While school buildings are off-limits during the pandemic, learning should not be. Families, students and taxpayers should be astonished at how quickly—and why—some schools decided not to move at least some instruction online and offer classes virtually.
In Washington state, one school district cited a laundry list of obstacles, including “software licensing, curriculum, assessments and collective bargaining agreements.” In Oklahoma, schools are closed for the rest of the school year, and state officials told educators there will be no plans for schools to follow regarding instruction until April 6.
In Michigan, the Department of Education issued a confusing memo last week saying any schoolwork completed online is not official and would not be counted as “instructional time.” Gov. Gretchen Whitmer quickly responded with a statement of her own trying to clarify that schools can continue to try to teach students.
As research from the Mercatus Center at George Mason University explains, online learning is hardly foreign to K-12 schools across the country. The U.S. Department of Education reports that in 2010, the latest figures available, more than half of public school districts enrolled distance education students, a statistic that is likely larger today. Currently, 23 state-based virtual schools enroll nearly 1 million students in one or more courses, while another 300,000 students attend virtual schools full-time.
Of course, while thousands of students are succeeding in virtual schools, full-time online learning is not the right fit for every child. And yes, moving all instruction online will be a challenge for brick-and-mortal schools. Even imperfect attempts to reach students will offer them some sense of continuity and stability during this challenging period. When the option for more than 55 million K-12 students is either some form of online instruction or nothing at all, why take it off the table entirely?
The U.S. Department of Education reports that 91% of students had some form of broadband internet access in 2017. This figure falls to 83% for “remote, rural” students on average and is even lower depending on a child’s race and location, but challenges such as these offer members of the public and private sectors the chance to be creative. In South Carolina, for example, officials are helping families in secluded areas by converting school buses into mobile internet hot spots.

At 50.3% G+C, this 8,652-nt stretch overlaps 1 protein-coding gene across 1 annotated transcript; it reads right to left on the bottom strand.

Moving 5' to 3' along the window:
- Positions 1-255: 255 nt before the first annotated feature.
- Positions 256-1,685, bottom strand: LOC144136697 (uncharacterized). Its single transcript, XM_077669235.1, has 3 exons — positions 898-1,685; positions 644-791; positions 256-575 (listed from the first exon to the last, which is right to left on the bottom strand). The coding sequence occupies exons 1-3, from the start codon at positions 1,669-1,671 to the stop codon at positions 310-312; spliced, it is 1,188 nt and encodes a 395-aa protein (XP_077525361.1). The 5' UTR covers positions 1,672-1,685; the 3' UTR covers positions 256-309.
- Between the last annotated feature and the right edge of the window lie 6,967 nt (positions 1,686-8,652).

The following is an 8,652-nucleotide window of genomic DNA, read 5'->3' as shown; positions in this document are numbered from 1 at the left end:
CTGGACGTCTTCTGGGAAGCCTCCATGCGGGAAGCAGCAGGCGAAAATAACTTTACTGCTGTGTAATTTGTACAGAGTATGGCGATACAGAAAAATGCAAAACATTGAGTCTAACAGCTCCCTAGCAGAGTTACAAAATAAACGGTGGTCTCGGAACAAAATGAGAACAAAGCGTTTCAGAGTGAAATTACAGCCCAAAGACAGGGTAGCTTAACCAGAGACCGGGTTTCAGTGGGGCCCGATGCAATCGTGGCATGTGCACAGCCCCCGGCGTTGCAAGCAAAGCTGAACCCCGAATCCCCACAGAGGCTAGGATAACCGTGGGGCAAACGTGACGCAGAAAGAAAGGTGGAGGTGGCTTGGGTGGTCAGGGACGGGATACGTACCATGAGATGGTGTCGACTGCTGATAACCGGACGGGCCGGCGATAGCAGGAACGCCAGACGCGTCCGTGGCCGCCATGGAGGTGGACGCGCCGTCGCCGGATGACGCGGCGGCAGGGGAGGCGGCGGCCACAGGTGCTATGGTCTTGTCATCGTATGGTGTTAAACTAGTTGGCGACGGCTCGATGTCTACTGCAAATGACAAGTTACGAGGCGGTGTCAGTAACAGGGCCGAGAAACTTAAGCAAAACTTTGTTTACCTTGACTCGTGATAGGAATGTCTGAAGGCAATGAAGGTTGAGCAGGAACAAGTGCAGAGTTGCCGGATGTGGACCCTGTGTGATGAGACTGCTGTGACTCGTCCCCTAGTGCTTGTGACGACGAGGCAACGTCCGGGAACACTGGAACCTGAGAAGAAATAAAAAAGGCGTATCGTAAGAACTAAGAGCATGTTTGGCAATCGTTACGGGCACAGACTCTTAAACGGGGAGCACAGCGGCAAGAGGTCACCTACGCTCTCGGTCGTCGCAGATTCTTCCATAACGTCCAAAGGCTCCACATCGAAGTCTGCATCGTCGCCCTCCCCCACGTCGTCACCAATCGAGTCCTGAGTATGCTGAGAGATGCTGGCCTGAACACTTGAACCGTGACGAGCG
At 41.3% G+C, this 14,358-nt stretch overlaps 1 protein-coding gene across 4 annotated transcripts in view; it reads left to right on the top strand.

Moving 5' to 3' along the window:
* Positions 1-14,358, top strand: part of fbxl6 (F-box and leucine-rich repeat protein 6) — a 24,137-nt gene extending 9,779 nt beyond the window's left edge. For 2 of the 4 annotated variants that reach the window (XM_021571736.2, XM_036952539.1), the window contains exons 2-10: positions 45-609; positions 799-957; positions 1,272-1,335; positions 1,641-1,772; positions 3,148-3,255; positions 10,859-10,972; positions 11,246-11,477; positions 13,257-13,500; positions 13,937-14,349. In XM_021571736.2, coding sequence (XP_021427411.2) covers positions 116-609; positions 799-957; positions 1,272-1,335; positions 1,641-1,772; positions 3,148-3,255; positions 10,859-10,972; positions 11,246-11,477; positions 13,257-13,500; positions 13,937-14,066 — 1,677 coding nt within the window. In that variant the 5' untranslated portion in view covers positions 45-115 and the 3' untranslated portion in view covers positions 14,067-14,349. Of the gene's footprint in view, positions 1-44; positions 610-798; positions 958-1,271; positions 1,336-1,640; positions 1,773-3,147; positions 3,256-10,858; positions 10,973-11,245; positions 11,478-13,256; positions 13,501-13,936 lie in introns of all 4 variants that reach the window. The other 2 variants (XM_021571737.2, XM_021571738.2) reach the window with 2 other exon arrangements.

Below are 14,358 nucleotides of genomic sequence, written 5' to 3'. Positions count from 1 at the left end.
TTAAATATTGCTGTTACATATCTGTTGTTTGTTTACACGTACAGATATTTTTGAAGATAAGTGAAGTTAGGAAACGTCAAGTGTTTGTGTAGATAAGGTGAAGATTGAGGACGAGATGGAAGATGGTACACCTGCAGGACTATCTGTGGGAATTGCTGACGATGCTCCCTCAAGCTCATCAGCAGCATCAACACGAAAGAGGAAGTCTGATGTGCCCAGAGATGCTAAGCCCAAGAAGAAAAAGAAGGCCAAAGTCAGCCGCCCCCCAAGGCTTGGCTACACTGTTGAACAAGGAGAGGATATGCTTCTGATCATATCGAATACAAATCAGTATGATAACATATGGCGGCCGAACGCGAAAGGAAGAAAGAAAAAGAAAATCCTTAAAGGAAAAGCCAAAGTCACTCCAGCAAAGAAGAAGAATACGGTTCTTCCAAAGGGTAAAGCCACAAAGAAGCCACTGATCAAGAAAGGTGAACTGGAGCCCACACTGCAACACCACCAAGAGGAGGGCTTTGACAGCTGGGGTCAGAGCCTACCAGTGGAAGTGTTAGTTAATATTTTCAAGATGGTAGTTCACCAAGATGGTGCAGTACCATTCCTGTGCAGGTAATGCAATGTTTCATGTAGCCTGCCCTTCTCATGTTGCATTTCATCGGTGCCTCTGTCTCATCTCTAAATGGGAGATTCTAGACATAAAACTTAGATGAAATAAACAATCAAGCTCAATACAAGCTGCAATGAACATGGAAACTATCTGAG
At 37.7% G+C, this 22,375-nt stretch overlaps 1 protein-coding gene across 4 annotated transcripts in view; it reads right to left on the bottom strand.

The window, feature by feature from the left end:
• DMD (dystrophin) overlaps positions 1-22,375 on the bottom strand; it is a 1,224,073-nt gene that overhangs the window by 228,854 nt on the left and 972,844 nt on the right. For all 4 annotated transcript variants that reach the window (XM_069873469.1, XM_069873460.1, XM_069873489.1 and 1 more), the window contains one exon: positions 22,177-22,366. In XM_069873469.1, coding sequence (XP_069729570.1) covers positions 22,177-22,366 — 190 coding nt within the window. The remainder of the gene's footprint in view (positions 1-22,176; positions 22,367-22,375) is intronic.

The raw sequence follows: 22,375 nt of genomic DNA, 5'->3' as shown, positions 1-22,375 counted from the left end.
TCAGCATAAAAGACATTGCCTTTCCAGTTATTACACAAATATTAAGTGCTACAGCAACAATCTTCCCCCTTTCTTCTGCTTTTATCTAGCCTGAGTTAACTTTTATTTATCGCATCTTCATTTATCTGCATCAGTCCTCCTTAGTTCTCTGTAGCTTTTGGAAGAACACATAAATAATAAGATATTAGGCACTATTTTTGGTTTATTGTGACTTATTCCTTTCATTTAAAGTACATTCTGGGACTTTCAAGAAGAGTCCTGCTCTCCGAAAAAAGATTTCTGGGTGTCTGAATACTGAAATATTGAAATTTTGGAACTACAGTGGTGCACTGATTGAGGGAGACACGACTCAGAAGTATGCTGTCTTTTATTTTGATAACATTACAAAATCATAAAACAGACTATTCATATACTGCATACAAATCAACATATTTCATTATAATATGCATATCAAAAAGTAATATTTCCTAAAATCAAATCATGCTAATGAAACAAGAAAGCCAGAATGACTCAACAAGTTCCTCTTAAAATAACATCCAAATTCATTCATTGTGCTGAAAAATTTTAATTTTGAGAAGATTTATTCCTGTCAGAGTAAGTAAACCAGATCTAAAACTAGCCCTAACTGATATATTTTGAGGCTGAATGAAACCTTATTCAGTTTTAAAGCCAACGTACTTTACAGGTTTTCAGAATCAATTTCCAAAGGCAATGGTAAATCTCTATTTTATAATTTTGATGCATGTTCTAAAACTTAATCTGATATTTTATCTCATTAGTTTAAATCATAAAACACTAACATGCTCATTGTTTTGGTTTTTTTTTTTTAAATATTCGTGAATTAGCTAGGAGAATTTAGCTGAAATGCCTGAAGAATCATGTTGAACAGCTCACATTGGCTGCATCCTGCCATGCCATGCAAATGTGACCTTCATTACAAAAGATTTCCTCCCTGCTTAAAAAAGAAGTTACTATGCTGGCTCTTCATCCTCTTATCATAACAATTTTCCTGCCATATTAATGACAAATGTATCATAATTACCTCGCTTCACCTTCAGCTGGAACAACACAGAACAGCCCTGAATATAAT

At the beginning of the pandemic, some district leaders hesitated to consider innovative ideas, claiming federal rules regarding equity and instruction for children with special needs prevented them from using unique solutions. Observers wondered if federal officials would issue repercussions if schools’ attempts at virtual instruction were incomplete at the outset.
Fortunately, in a welcome display of common sense, the Education Department has issued a memo saying, “Some educators, however, have been reluctant to provide any distance instruction because they believe that federal disability law presents insurmountable barriers to remote education. This is simply not true.”
The department went on to say federal law “should not prevent any school from offering educational programs through distance instruction.”
Districts and state education agencies are now out of excuses.
Full-time virtual schools such as K12 Inc. and Connections Academy are offering free resources such as webinars and other tools for parents and teachers. The nation’s largest state virtual school, the Florida Virtual School, is prepared to increase its capacity and stagger student access to the school’s content, if necessary, to avoid overloading the servers.
Education technology used to be all the rage. Districts that collaborated with online education providers such as Khan Academy were considered cutting edge. Innovative learning providers headlined TED Talks and conferences across the globe. Yet when millions of students became quarantined at home, some districts and state agencies could only find reasons not to provide virtual instruction.
Students don’t need excuses. They need educators to innovate just as they did before the virus suddenly made new learning ideas unpopular.
This piece originally appeared in The Detroit News